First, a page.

I'm looking around my local bike shop and saw that the hybrids have a slim tire while a mountain has a more fatter tire. And when i researched it says the opposite. Please help me.
1Why does it matter? The size/width of a tire is the size/width of the tire on the specific bike you're looking at. Bikes are not all the same, even within a supposed category.– Daniel R HicksFeb 8, 2012 at 12:32
What you saw is generally correct. In order of increasing tire size by bike type, it roughly goes:
- road bike
- mountain bike
Of course there are exceptions and variations on these bikes that fit in that continuum, but as a general rule for tire width it's pretty accurate.
My MTB came with 2.25" wide tires. After I wore those out I found some 1.75" wide hybrid bike tires that would work on my rim... So, in my experience hybrid is definitely narrower than MTB. Feb 8, 2012 at 19:37
I would add two more bikes to your list: #4 - Beach Cruser #5 - Snow Bike Feb 13, 2012 at 17:35
Could you be confusing diameter with width? Hybrids often have 700c wheels which are a larger diameter than 26" wheels more common on Mountain Bikes. The tire widths fitted to 700c tires are narrower than the mountain bike tires. As user973810 says the width comparison normally goes as you observed from road bike to mountain bike.
The dimensions aren't made any less confusing by the switch between metric and imperial, i.e 26" vs 700mm. Ditto for the widths.
2I really wish all these fuzzy measurements like 26" or 700c would just go away and we could all start using real measurements like the ISO diameter. The ISO diameter is a REAL measurement from bead seat to bead seat in millimeters. Modern 26" wheels are ISO 559mm. 700c (and 29er, yes, it's the same size as 700c) are ISO 622mm. This is the only real measurement of a tire. Almost all tires have this on the sidewall in a XX-YYY or YYY-XX format where YYY is the ISO diameter. If you want to read more about ISO read this: sheldonbrown.com/tire-sizing.html#decimal Feb 8, 2012 at 7:13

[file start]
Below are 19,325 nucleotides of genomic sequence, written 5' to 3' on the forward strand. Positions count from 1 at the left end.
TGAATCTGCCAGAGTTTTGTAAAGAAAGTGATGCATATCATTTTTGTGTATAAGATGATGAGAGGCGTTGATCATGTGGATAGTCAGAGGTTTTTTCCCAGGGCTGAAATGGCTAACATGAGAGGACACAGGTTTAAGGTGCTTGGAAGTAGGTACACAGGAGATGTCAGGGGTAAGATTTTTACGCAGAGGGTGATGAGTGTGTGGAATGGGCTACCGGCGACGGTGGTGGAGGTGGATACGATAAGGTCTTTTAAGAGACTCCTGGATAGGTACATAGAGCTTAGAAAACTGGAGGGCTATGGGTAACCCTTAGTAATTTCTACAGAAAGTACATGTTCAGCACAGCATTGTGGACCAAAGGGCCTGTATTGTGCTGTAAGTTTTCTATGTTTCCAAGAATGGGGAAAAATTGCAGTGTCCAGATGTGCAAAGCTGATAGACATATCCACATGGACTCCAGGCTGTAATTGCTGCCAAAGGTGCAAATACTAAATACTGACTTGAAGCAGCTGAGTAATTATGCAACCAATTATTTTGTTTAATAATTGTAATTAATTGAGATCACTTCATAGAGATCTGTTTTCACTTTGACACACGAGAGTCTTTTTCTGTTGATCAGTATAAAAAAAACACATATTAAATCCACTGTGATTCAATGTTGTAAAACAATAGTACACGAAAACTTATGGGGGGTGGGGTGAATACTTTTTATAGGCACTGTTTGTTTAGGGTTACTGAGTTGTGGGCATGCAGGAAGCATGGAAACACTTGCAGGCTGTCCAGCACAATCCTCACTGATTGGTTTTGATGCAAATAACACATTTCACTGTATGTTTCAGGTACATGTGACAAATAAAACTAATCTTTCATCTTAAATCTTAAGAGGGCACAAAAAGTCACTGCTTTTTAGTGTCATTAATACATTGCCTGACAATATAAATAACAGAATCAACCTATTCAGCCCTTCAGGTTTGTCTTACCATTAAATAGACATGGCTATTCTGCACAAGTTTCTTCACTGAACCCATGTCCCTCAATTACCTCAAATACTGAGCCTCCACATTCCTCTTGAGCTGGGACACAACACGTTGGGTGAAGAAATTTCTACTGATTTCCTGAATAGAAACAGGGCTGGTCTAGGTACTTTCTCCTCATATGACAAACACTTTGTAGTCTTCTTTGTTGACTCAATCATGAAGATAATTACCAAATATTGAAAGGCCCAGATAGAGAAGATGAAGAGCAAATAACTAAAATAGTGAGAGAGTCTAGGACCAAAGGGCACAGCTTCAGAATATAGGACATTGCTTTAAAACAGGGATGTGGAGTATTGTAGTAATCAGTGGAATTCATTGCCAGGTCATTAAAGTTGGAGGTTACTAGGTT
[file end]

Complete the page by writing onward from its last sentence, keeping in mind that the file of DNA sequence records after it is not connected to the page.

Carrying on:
firstname.lastname@example.org: I understand your thought, but you are confusing tire size with bead size. ISO is only one element of the tire size. For example, while a 29" and a 700c tire will fit on the same rim, generally, the 29'er will not fit in a frame designed for 700c wheels. ISO is important, but you need all 3 measurements. ISO for rim diameter, the outside diameter of the tire(26", 29", 700c, etc...), and tire width (which is 23c, 25c, 32c, 42c, 1.5", .1", etc...) to determine if a tire will fit on a given bike.– zenbikeFeb 8, 2012 at 11:42
2@zenbike -- Actually, 2x tire width + rim diameter will tell you tire diameter within a reasonably small delta. Feb 8, 2012 at 12:29
1@DanielRHicks: Understood. You still need tire diameter to determine if a wheel will fit in your frame, regardless of whether you get it in a formulaic manner or read it off the side of the tire. Point was ISO is not tire size. It is bead diameter, which is important, but not enough info by itself.– zenbikeFeb 9, 2012 at 5:35
1@zenbike -- Given that you can have two otherwise identical 29" tires with/without enormous lugs, even knowing nominal tire diameter won't tell you if the tire fits the bike. Feb 9, 2012 at 13:05